The Case for the 1996 NBA Draft Class as the Best Class of All Time

1996 NBA Draft Class

“Absolutely loaded.” These were the first words that came out of my mouth when describing the 2003 and 1996 NBA draft classes to my roommate a couple of weeks ago. Never at a point in the NBA’s history have we seen a more thorough, top-to-bottom class full of talented players than we did during these two drafts.

Sure, the 1960 NBA draft produced two of the greatest players of all-time, in Oscar Robertson (#1 pick) and Jerry West (#2). The 1984 draft included some of the best ever, with Michael Jordan (#3), Hakeem Olajuwon (#1), Charles Barkley (#5) and John Stockton (#16) all going in the first round. There wasn’t a whole lot else in this draft though. Kevin Willis, Sam Perkins and Jerome Kersey (Kersey was chosen with the 2nd to last pick in the 2nd round) were three other notable players from the ’84 draft, but outside of these seven guys, there weren’t a ton of impact players.

The 1996 draft was hands down the most talent-rich draft the NBA has ever seen….more than ’84, more than ’60 and more than ’03. This is the first in a 2-part series, which will pit the 1996 draft against the 2003 draft. Tyler Michels will make the case for the 2003 draft as the best draft of all-time later this week, while I make the case for the ’96 draft. For now, we focus on the ’96 draft and why no draft in NBA history has matched the quality of players that were selected 17+ years ago.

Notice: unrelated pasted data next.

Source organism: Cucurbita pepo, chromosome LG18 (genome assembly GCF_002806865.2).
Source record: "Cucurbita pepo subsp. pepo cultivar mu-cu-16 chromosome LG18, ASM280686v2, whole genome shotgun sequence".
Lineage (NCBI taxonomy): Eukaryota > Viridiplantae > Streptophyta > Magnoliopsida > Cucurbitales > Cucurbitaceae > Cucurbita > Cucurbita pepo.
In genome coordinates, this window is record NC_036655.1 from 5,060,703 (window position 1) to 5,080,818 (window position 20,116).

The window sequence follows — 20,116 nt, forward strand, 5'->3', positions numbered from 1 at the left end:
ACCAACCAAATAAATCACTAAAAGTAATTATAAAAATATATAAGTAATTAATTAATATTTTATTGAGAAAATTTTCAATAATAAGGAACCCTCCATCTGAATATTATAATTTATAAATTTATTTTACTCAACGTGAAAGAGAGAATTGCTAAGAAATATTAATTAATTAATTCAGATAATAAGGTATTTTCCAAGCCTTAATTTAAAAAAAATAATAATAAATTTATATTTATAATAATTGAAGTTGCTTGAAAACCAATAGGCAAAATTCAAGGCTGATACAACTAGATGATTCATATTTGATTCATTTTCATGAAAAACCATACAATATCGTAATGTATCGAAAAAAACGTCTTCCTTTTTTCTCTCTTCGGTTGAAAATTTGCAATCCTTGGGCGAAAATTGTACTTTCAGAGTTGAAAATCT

Why the 1996 draft was better than the 2003 draft

Rarely do you see players from the 1st pick (Allen Iverson) to the 54th pick (Shandon Anderson) be impact NBA players, who play at least ten seasons each in the league, selected 53 picks apart. This was the case for both AI and Anderson. Sandwiched in between these two players were a slew of multiple-time all-stars, soon to be hall-of-famers and productive role players who were steals in the draft.

Of the 58 players selected in the 1996 draft, 47 laced up for NBA teams. This is the exact same (47 out of 58) number of men that suited up of the 2003 draftees. The 1996 team features 10 all-stars, which is two more than the 2003 class. I list the all-star players below with the number of all-star game appearances next to each player in parenthesis:

  • Shareef Abdur-Rahim (1) – one of the most underrated players of the last 20 years due to playing nearly his entire career for four moribund NBA franchises in Vancouver, Atlanta, Portland and Sacramento. He put up career averages of 18.1 PPG, 7.5 RPG, 2.5 APG and 1.8 STOCKS (steals + blocks) that spanned a dozen seasons and only qualified for the playoffs once, with the ’05-’06 Kings, in his age 29 season. Was this the case of a great player on bad teams (re: Gordon, Eric)? I say no, he just never had the supporting cast or savvy front office to put talent around him.

    Ben Wallace


  • Ray Allen (10)
  • Kobe Bryant (15 & counting)
  • Zydrunas Ilgauskas (2)
  • Allen Iverson (11)
  • Stephon Marbury (2)
  • Steve Nash (8)
  • Jermaine O’Neal (6)
  • Peja Stojakovic (3)
  • Antoine Walker (3)

I’m not even mentioning Ben Wallace, who was undrafted in ’96, but went on to be a 4-time defensive player of the year, 4-time all-star and 1-time NBA champion (’04 Pistons). I’ll leave him out of the argument, since it’s only fair that we assess the players that comprised the 58-person draft, as opposed to those who entered the league that year outside of the draft.